Goodbye, Chick Strand | KCET
Goodbye, Chick Strand
"I like to hold the camera next to my body when I'm shooting," said experimental filmmaker Chick Strand a few years ago. "Stan Brakhage used to say that he tried to shoot his films through the eyes of a child, but what I tried to do was use the camera close up. I like movement. The flow... the flow... That's what gets me." Strand, who was born in San Francisco in 1931, crafted a body of astonishing films over several decades and became an icon of the LA avant-garde film scene, in part because many of her projects are characterized by exactly that connection to the artist's body, and a vision that is tactile, curious and up-close.
I first met Strand over a decade ago, when I tracked her down in the hills of Tujunga in order to write a profile. After wrestling unsuccessfully with her giant German Shepherd, who knocked me over repeatedly, I still tried to conduct a proper interview, but I'd frankly never met anyone like Strand - she was by turns cranky, irreverent, bossy, outrageous and, like the effusive dog, generously affectionate and, I would learn over time, utterly passionate about her art.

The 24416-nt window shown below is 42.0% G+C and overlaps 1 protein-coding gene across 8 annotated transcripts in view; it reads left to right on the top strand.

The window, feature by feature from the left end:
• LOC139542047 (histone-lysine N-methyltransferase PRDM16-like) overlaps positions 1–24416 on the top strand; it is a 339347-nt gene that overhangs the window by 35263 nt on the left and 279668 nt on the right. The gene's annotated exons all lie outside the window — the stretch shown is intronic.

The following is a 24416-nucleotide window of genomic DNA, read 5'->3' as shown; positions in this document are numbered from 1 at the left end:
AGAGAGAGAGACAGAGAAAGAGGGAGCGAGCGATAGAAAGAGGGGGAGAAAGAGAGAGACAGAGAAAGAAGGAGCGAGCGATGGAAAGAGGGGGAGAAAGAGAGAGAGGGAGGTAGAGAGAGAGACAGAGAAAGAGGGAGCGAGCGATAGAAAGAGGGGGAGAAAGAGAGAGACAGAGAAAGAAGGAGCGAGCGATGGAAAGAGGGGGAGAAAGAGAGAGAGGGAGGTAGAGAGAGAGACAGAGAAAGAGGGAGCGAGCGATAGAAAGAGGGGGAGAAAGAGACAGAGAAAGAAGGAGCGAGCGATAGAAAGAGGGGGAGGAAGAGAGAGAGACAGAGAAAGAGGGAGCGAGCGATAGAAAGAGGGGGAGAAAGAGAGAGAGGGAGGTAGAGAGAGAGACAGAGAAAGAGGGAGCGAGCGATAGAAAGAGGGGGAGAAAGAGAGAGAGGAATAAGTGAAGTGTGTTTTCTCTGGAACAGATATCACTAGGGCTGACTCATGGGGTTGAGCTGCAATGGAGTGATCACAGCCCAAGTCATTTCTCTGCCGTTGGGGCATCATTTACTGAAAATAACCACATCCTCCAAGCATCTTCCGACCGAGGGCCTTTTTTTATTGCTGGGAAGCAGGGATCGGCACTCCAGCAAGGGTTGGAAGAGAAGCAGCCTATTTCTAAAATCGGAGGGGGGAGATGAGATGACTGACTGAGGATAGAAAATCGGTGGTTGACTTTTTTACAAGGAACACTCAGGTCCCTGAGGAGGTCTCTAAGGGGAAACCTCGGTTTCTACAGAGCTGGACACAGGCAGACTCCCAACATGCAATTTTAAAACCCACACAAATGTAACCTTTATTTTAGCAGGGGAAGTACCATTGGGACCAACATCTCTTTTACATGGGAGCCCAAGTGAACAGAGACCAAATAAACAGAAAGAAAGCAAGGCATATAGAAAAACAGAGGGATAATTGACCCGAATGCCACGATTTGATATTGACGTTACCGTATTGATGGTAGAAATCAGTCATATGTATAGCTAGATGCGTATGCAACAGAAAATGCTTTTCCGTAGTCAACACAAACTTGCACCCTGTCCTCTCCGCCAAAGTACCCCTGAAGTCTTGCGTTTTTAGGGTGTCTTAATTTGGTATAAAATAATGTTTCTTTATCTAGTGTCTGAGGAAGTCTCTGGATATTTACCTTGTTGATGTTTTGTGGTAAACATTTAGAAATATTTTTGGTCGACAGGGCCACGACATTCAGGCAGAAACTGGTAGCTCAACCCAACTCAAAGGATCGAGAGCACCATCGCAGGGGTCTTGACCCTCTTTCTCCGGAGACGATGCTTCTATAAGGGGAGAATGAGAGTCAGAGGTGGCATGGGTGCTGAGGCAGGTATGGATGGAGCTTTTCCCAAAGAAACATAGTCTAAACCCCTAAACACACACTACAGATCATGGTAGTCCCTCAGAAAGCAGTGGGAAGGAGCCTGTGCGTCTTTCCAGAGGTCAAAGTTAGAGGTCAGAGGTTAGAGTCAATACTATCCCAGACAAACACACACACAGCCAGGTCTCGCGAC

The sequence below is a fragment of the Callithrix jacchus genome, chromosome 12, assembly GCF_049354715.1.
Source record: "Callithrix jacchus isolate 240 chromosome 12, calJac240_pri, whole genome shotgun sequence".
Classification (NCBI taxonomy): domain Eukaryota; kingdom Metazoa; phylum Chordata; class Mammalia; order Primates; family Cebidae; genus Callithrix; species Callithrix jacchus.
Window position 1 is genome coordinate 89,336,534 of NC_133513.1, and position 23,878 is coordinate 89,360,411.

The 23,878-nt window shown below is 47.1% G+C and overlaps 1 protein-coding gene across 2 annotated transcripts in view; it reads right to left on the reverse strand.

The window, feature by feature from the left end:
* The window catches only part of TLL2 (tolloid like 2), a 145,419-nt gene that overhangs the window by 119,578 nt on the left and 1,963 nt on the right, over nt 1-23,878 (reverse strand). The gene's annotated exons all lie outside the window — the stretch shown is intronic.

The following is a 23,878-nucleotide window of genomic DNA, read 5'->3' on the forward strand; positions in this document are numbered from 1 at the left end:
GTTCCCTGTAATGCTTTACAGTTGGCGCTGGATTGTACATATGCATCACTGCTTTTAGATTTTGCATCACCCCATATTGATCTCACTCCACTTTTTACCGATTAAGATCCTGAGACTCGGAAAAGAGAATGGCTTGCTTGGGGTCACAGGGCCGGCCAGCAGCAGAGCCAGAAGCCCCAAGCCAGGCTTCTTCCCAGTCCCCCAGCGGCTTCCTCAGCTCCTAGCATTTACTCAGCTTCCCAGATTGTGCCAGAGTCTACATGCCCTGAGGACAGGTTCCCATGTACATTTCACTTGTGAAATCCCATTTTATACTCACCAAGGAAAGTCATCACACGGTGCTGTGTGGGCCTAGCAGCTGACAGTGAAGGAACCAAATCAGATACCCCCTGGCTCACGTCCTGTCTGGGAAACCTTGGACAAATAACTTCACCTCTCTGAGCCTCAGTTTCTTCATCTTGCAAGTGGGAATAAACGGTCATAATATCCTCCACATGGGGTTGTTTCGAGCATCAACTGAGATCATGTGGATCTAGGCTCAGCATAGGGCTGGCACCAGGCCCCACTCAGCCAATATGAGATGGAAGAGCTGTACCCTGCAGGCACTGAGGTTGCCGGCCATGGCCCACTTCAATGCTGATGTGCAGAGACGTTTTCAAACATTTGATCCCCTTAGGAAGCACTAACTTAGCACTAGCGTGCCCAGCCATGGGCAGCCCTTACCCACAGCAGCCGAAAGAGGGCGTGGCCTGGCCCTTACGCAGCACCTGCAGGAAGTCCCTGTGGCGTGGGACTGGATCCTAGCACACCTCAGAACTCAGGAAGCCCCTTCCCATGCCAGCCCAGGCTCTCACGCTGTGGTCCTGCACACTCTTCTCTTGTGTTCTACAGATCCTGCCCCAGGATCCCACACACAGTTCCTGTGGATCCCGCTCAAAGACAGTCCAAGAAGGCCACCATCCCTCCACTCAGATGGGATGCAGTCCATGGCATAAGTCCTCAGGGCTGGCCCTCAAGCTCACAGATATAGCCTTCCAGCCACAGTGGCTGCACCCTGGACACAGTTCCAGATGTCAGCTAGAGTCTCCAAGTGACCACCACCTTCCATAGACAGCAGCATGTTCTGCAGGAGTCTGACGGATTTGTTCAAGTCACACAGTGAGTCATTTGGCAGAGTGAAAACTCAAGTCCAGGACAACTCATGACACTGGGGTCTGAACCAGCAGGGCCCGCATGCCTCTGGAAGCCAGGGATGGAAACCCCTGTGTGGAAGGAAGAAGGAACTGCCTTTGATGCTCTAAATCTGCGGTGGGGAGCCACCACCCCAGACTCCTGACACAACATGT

The reason for that first visit, really, was Strand's iconic Soft Fiction, a 54-minute black-and-white film from 1979 composed of sequences of women talking directly to the camera about various sexual experiences; the mix of eroticism, intimacy and visual poetry was intoxicating to someone looking for alternatives to our culture's incredibly limited vision of sexual subjectivity. While I would characterize her work as feminist for this reason, Strand refused the label, insisting that she wasn't interested in politics but instead in her own intuitive and passionate connections to people, light, sound and vision.
Strand's work also includes a collection of cine-poems, such as the erotic and fleshy Fever Dream and the dazzling, lyrical study in light, Kristallnacht, and a series of experimental anthropological films. She taught for a number of years at Occidental College, where, I'm told, she would sit in the back of the room next to the projector, screening experimental films and smoking like a chimney.
We screened Strand's elliptical first film Angel Blue Sweet Wings from 1966 the night before our wedding, outside in the woods, treating bewildered family members to a three-minute study of textures, movement and the quality of light; the film is very dear to me, not just for its beauty but for the attitude it represents: it's about pleasure and joy, and insists that we can know and experience the most amazing things if we simply look at the world right in front of us, up close. I'm sorry to say that Chick Strand passed away on Saturday, July 11. I will miss her deeply.
Image: "Divided Sparkles" by Tanakawho
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